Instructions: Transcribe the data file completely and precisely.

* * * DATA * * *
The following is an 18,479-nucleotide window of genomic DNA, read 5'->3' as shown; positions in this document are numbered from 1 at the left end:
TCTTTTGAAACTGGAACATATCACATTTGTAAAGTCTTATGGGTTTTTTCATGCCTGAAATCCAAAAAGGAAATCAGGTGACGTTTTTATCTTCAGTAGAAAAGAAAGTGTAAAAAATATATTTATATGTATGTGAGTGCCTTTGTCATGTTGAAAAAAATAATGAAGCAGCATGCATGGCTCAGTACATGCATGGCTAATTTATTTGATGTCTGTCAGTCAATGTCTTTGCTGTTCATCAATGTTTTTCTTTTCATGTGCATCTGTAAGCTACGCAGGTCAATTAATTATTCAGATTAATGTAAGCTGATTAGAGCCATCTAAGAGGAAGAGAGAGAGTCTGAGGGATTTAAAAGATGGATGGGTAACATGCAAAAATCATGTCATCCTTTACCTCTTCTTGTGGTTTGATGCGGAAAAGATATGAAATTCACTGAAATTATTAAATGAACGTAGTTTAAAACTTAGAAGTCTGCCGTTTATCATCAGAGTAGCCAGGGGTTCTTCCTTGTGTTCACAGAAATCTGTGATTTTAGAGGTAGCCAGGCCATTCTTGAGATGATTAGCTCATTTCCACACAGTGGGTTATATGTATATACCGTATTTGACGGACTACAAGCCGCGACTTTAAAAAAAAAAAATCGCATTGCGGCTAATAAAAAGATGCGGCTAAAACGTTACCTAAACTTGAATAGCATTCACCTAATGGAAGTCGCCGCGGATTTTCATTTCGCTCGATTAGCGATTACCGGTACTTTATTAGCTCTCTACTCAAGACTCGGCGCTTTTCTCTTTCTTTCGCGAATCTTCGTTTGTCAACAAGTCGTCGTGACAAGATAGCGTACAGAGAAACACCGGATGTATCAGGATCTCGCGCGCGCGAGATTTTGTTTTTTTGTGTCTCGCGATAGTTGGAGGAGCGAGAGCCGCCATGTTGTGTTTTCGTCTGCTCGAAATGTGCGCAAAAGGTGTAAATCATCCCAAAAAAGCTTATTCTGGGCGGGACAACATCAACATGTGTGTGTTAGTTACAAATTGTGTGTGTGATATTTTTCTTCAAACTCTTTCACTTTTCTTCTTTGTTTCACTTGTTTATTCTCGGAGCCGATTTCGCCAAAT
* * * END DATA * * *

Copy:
The following is an 18,479-nucleotide window of genomic DNA, read 5'->3' as shown; positions in this document are numbered from 1 at the left end:
TCTTTTGAAACTGGAACATATCACATTTGTAAAGTCTTATGGGTTTTTTCATGCCTGAAATCCAAAAAGGAAATCAGGTGACGTTTTTATCTTCAGTAGAAAAGAAAGTGTAAAAAATATATTTATATGTATGTGAGTGCCTTTGTCATGTTGAAAAAAATAATGAAGCAGCATGCATGGCTCAGTACATGCATGGCTAATTTATTTGATGTCTGTCAGTCAATGTCTTTGCTGTTCATCAATGTTTTTCTTTTCATGTGCATCTGTAAGCTACGCAGGTCAATTAATTATTCAGATTAATGTAAGCTGATTAGAGCCATCTAAGAGGAAGAGAGAGAGTCTGAGGGATTTAAAAGATGGATGGGTAACATGCAAAAATCATGTCATCCTTTACCTCTTCTTGTGGTTTGATGCGGAAAAGATATGAAATTCACTGAAATTATTAAATGAACGTAGTTTAAAACTTAGAAGTCTGCCGTTTATCATCAGAGTAGCCAGGGGTTCTTCCTTGTGTTCACAGAAATCTGTGATTTTAGAGGTAGCCAGGCCATTCTTGAGATGATTAGCTCATTTCCACACAGTGGGTTATATGTATATACCGTATTTGACGGACTACAAGCCGCGACTTTAAAAAAAAAAAATCGCATTGCGGCTAATAAAAAGATGCGGCTAAAACGTTACCTAAACTTGAATAGCATTCACCTAATGGAAGTCGCCGCGGATTTTCATTTCGCTCGATTAGCGATTACCGGTACTTTATTAGCTCTCTACTCAAGACTCGGCGCTTTTCTCTTTCTTTCGCGAATCTTCGTTTGTCAACAAGTCGTCGTGACAAGATAGCGTACAGAGAAACACCGGATGTATCAGGATCTCGCGCGCGCGAGATTTTGTTTTTTTGTGTCTCGCGATAGTTGGAGGAGCGAGAGCCGCCATGTTGTGTTTTCGTCTGCTCGAAATGTGCGCAAAAGGTGTAAATCATCCCAAAAAAGCTTATTCTGGGCGGGACAACATCAACATGTGTGTGTTAGTTACAAATTGTGTGTGTGATATTTTTCTTCAAACTCTTTCACTTTTCTTCTTTGTTTCACTTGTTTATTCTCGGAGCCGATTTCGCCAAAT